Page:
My question is this: is the new weak pound—trading at parity with the euro in recent days, as I said—now the Government’s economic policy? Following Brexit, are the Conservatives now the party of devaluation? Surely not, because I thought stable, sound money and a strong, stable pound, with the discipline that brings to productivity, was one of the central principles of a Conservative Government. Apparently not. Hon. Members will have heard at Scotland Office questions today—I am sure they were all there—the Secretary of State for Scotland bragging about record numbers of people coming to this year’s Edinburgh Festival as a result of being attracted by the weak pound. Perhaps the Minister will confirm at the end of the debate that a weak pound is Government policy.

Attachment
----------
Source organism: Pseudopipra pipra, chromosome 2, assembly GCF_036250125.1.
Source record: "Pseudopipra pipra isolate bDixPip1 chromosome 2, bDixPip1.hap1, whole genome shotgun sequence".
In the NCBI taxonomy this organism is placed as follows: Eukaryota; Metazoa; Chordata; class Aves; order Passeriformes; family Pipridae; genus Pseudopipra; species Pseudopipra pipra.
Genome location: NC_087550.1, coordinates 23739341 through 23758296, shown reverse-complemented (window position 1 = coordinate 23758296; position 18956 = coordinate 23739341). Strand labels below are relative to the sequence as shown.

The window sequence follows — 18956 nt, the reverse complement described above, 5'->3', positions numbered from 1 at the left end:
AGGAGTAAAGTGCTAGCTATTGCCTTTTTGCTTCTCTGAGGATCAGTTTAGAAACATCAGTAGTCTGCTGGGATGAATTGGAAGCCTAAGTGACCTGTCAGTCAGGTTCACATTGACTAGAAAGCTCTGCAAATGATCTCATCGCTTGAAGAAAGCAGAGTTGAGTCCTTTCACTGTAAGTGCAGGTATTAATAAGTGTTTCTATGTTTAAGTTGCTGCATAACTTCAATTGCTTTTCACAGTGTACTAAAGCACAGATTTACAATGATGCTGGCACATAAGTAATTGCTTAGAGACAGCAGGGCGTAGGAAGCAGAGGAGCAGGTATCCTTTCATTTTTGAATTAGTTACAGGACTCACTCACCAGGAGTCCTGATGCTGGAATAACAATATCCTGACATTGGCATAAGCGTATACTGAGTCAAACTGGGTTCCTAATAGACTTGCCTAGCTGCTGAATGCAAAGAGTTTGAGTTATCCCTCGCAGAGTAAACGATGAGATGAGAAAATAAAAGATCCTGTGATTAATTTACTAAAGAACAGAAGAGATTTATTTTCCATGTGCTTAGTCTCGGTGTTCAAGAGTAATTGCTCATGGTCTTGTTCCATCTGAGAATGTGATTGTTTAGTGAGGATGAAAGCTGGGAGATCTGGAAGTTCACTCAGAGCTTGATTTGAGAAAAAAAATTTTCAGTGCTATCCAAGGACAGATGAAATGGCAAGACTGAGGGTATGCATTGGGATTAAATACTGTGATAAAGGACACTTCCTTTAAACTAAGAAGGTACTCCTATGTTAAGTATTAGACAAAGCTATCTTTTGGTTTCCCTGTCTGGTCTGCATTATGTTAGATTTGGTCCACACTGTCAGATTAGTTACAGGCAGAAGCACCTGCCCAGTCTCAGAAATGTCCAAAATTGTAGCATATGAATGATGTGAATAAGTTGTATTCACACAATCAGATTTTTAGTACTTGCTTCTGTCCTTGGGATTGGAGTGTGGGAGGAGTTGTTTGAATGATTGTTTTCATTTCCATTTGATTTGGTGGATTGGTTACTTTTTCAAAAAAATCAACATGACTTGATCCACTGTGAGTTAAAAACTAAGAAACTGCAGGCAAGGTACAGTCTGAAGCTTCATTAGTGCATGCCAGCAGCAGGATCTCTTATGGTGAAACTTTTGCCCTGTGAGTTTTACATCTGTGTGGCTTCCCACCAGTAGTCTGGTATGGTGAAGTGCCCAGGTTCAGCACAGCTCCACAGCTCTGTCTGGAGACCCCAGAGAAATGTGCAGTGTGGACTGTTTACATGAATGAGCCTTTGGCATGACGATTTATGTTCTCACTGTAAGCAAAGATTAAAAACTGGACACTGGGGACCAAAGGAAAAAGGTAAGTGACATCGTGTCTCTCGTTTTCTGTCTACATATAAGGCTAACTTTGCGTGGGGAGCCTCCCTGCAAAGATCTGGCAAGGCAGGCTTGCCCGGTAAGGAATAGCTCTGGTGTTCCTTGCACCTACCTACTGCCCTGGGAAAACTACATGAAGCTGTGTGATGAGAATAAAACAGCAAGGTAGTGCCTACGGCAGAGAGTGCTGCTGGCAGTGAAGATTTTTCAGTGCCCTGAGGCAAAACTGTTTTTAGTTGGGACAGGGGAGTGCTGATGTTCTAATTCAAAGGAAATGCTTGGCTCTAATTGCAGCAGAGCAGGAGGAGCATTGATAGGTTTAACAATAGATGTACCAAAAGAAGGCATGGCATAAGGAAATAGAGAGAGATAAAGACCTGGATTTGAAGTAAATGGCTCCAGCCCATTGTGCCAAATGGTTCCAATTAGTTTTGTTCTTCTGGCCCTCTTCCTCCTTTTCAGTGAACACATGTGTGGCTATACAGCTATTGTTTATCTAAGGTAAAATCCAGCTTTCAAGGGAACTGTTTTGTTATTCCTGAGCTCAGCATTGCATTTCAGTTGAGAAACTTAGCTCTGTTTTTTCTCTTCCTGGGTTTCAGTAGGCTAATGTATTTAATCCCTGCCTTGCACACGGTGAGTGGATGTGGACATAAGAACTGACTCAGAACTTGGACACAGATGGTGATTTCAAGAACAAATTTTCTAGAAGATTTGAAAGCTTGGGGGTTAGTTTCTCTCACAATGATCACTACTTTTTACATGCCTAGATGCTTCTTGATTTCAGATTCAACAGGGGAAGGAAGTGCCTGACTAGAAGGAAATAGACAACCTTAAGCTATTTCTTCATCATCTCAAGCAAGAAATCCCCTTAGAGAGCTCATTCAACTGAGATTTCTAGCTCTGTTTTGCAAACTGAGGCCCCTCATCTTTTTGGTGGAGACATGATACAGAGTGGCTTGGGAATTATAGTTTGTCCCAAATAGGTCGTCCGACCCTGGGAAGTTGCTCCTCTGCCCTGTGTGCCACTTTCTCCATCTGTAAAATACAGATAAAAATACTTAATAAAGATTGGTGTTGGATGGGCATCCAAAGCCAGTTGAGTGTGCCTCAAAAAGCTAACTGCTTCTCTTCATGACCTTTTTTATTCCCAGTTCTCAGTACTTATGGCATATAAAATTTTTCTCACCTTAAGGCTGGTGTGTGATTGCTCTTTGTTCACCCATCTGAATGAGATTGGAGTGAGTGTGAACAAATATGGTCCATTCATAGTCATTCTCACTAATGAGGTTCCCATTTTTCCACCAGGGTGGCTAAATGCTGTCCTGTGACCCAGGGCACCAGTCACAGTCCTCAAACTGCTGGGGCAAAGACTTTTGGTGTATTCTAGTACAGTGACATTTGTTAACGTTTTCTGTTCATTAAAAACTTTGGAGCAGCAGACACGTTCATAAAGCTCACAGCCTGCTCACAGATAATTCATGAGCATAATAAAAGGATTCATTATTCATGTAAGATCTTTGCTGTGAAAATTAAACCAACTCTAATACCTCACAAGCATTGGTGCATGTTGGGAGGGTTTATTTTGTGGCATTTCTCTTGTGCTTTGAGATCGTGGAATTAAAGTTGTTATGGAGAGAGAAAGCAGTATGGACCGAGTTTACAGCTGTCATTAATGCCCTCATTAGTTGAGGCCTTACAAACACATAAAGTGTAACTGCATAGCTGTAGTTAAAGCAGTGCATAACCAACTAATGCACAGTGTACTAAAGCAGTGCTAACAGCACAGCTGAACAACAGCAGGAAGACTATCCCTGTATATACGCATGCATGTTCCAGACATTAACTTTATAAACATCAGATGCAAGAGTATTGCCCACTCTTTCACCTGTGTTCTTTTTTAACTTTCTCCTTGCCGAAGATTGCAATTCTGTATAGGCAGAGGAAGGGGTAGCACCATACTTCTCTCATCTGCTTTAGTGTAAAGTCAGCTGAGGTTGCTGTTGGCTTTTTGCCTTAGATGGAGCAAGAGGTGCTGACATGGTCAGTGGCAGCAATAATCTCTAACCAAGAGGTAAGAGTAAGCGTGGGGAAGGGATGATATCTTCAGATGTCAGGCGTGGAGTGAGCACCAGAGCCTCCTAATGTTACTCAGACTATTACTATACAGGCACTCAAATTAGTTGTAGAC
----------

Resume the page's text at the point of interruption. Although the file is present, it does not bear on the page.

The effect on the pound is not the only impact of Brexit. Until the Government decide how freedom of movement is going to be reformed when we leave the EU, and how and whether those measures—[Interruption.] Kevin Foster is free to intervene again if he wants to, rather than chuntering on from a sedentary position. Until the Government decide how and whether those measures will affect tourist entry into the UK, Britain’s accessibility as a tourist destination carries a lingering question mark, given that 73% of foreign visitors to the UK in 2015 were from Europe. Any uncertainty of that kind left unaddressed is extremely unhelpful. That point has been made by Conservative Members, though perhaps not in the way I would have made it.